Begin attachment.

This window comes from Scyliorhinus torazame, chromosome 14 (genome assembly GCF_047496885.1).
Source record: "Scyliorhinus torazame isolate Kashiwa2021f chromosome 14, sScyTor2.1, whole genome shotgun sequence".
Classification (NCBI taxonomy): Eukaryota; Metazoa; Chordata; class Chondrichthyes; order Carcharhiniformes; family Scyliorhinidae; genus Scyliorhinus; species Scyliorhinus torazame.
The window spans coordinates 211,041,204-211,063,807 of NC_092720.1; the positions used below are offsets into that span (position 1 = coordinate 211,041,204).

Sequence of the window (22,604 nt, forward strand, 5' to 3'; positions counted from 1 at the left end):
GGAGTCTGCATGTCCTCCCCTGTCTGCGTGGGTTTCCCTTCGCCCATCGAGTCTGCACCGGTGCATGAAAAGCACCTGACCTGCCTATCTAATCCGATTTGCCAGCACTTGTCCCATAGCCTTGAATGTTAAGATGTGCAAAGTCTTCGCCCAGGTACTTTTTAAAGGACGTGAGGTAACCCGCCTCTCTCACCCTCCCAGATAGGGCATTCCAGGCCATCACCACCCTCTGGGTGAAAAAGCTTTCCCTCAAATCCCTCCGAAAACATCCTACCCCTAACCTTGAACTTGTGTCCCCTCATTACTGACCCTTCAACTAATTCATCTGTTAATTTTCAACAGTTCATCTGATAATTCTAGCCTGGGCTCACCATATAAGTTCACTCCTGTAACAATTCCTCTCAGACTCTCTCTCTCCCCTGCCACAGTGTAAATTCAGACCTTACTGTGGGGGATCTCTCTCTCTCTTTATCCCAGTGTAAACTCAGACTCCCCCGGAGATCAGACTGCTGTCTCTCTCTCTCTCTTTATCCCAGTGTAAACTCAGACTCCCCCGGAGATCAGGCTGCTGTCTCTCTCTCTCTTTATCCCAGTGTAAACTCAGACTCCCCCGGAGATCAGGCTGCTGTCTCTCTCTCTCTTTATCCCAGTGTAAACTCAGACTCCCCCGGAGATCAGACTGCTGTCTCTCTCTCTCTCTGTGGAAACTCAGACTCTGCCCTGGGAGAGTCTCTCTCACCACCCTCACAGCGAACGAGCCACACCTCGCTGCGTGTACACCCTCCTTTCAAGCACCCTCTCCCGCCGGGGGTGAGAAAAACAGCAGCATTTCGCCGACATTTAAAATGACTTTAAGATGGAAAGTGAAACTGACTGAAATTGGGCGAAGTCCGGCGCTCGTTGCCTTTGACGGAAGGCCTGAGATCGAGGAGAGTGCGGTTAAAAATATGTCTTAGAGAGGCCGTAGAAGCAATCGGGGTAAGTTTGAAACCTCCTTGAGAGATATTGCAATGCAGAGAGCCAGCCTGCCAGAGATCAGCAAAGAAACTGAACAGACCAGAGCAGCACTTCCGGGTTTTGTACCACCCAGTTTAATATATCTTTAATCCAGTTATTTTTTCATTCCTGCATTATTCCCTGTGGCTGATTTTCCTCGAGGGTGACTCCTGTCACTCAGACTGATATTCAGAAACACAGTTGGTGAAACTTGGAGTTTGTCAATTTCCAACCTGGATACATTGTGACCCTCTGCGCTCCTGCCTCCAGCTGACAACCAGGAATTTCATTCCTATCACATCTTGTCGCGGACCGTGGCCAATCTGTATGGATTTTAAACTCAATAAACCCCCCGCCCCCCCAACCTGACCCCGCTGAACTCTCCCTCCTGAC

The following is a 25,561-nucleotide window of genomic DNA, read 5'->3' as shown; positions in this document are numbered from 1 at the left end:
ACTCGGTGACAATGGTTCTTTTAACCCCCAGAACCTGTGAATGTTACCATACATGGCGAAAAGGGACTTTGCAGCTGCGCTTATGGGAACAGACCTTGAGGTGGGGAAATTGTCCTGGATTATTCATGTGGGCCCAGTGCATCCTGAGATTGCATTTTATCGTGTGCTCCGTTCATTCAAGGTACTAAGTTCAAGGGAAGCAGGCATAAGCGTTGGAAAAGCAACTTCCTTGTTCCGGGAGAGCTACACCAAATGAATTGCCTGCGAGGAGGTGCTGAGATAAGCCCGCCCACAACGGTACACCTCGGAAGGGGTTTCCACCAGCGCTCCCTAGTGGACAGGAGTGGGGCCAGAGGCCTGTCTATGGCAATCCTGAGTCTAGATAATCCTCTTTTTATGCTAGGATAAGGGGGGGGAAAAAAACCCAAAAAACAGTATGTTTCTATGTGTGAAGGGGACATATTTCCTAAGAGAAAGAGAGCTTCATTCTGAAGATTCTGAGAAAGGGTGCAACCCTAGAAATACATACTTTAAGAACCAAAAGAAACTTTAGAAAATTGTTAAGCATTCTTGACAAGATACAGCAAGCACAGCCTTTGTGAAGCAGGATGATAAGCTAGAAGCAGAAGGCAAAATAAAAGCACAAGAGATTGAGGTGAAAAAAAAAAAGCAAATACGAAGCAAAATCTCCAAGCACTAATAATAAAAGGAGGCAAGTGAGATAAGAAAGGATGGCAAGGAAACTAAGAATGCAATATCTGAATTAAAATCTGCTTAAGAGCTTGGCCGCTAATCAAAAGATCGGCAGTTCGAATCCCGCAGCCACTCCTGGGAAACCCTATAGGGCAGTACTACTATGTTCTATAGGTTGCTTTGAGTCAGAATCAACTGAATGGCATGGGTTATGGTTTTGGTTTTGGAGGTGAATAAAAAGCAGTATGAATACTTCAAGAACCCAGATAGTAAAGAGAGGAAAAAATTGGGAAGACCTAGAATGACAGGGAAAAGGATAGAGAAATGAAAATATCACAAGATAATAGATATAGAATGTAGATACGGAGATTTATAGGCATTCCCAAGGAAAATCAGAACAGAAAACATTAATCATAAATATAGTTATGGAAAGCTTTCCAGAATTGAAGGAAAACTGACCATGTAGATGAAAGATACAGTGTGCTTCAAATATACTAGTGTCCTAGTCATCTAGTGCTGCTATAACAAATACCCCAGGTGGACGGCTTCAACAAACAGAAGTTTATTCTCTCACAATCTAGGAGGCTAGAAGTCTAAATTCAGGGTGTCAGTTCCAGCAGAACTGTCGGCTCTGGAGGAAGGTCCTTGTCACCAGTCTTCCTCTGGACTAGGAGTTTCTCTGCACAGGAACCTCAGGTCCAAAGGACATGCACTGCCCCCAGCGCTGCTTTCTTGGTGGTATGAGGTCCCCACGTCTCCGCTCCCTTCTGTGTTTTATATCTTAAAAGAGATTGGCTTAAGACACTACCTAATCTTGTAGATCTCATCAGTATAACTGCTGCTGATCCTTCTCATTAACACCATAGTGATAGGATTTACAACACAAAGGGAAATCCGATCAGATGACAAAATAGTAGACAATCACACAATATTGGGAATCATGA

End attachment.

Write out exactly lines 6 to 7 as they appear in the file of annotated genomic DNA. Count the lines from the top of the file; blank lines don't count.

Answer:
GGAGTCTGCATGTCCTCCCCTGTCTGCGTGGGTTTCCCTTCGCCCATCGAGTCTGCACCGGTGCATGAAAAGCACCTGACCTGCCTATCTAATCCGATTTGCCAGCACTTGTCCCATAGCCTTGAATGTTAAGATGTGCAAAGTCTTCGCCCAGGTACTTTTTAAAGGACGTGAGGTAACCCGCCTCTCTCACCCTCCCAGATAGGGCATTCCAGGCCATCACCACCCTCTGGGTGAAAAAGCTTTCCCTCAAATCCCTCCGAAAACATCCTACCCCTAACCTTGAACTTGTGTCCCCTCATTACTGACCCTTCAACTAATTCATCTGTTAATTTTCAACAGTTCATCTGATAATTCTAGCCTGGGCTCACCATATAAGTTCACTCCTGTAACAATTCCTCTCAGACTCTCTCTCTCCCCTGCCACAGTGTAAATTCAGACCTTACTGTGGGGGATCTCTCTCTCTCTTTATCCCAGTGTAAACTCAGACTCCCCCGGAGATCAGACTGCTGTCTCTCTCTCTCTCTTTATCCCAGTGTAAACTCAGACTCCCCCGGAGATCAGGCTGCTGTCTCTCTCTCTCTTTATCCCAGTGTAAACTCAGACTCCCCCGGAGATCAGGCTGCTGTCTCTCTCTCTCTTTATCCCAGTGTAAACTCAGACTCCCCCGGAGATCAGACTGCTGTCTCTCTCTCTCTCTGTGGAAACTCAGACTCTGCCCTGGGAGAGTCTCTCTCACCACCCTCACAGCGAACGAGCCACACCTCGCTGCGTGTACACCCTCCTTTCAAGCACCCTCTCCCGCCGGGGGTGAGAAAAACAGCAGCATTTCGCCGACATTTAAAATGACTTTAAGATGGAAAGTGAAACTGACTGAAATTGGGCGAAGTCCGGCGCTCGTTGCCTTTGACGGAAGGCCTGAGATCGAGGAGAGTGCGGTTAAAAATATGTCTTAGAGAGGCCGTAGAAGCAATCGGGGTAAGTTTGAAACCTCCTTGAGAGATATTGCAATGCAGAGAGCCAGCCTGCCAGAGATCAGCAAAGAAACTGAACAGACCAGAGCAGCACTTCCGGGTTTTGTACCACCCAGTTTAATATATCTTTAATCCAGTTATTTTTTCATTCCTGCATTATTCCCTGTGGCTGATTTTCCTCGAGGGTGACTCCTGTCACTCAGACTGATATTCAGAAACACAGTTGGTGAAACTTGGAGTTTGTCAATTTCCAACCTGGATACATTGTGACCCTCTGCGCTCCTGCCTCCAGCTGACAACCAGGAATTTCATTCCTATCACATCTTGTCGCGGACCGTGGCCAATCTGTATGGATTTTAAACTCAATAAACCCCCCGCCCCCCCAACCTGACCCCGCTGAACTCTCCCTCCTGAC

The following is a 25,561-nucleotide window of genomic DNA, read 5'->3' as shown; positions in this document are numbered from 1 at the left end: